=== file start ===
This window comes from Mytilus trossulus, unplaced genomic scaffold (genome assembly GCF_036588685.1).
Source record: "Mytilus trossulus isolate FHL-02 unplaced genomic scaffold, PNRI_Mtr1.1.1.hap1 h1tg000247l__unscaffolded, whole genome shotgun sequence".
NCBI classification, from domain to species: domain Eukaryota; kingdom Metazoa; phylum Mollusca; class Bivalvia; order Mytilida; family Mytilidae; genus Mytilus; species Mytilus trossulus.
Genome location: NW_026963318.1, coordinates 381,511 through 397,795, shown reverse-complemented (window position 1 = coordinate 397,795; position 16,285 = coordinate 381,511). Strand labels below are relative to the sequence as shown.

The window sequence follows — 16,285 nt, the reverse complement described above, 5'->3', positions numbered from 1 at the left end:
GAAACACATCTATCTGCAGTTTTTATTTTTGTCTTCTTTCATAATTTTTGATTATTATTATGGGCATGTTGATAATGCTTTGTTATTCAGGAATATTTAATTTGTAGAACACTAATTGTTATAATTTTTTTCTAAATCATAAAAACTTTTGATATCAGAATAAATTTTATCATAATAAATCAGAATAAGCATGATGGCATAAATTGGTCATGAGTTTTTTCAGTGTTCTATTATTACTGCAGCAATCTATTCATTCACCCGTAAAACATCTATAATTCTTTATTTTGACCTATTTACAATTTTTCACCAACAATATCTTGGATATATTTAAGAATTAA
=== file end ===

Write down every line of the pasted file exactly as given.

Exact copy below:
This window comes from Mytilus trossulus, unplaced genomic scaffold (genome assembly GCF_036588685.1).
Source record: "Mytilus trossulus isolate FHL-02 unplaced genomic scaffold, PNRI_Mtr1.1.1.hap1 h1tg000247l__unscaffolded, whole genome shotgun sequence".
NCBI classification, from domain to species: domain Eukaryota; kingdom Metazoa; phylum Mollusca; class Bivalvia; order Mytilida; family Mytilidae; genus Mytilus; species Mytilus trossulus.
Genome location: NW_026963318.1, coordinates 381,511 through 397,795, shown reverse-complemented (window position 1 = coordinate 397,795; position 16,285 = coordinate 381,511). Strand labels below are relative to the sequence as shown.

The window sequence follows — 16,285 nt, the reverse complement described above, 5'->3', positions numbered from 1 at the left end:
GAAACACATCTATCTGCAGTTTTTATTTTTGTCTTCTTTCATAATTTTTGATTATTATTATGGGCATGTTGATAATGCTTTGTTATTCAGGAATATTTAATTTGTAGAACACTAATTGTTATAATTTTTTTCTAAATCATAAAAACTTTTGATATCAGAATAAATTTTATCATAATAAATCAGAATAAGCATGATGGCATAAATTGGTCATGAGTTTTTTCAGTGTTCTATTATTACTGCAGCAATCTATTCATTCACCCGTAAAACATCTATAATTCTTTATTTTGACCTATTTACAATTTTTCACCAACAATATCTTGGATATATTTAAGAATTAA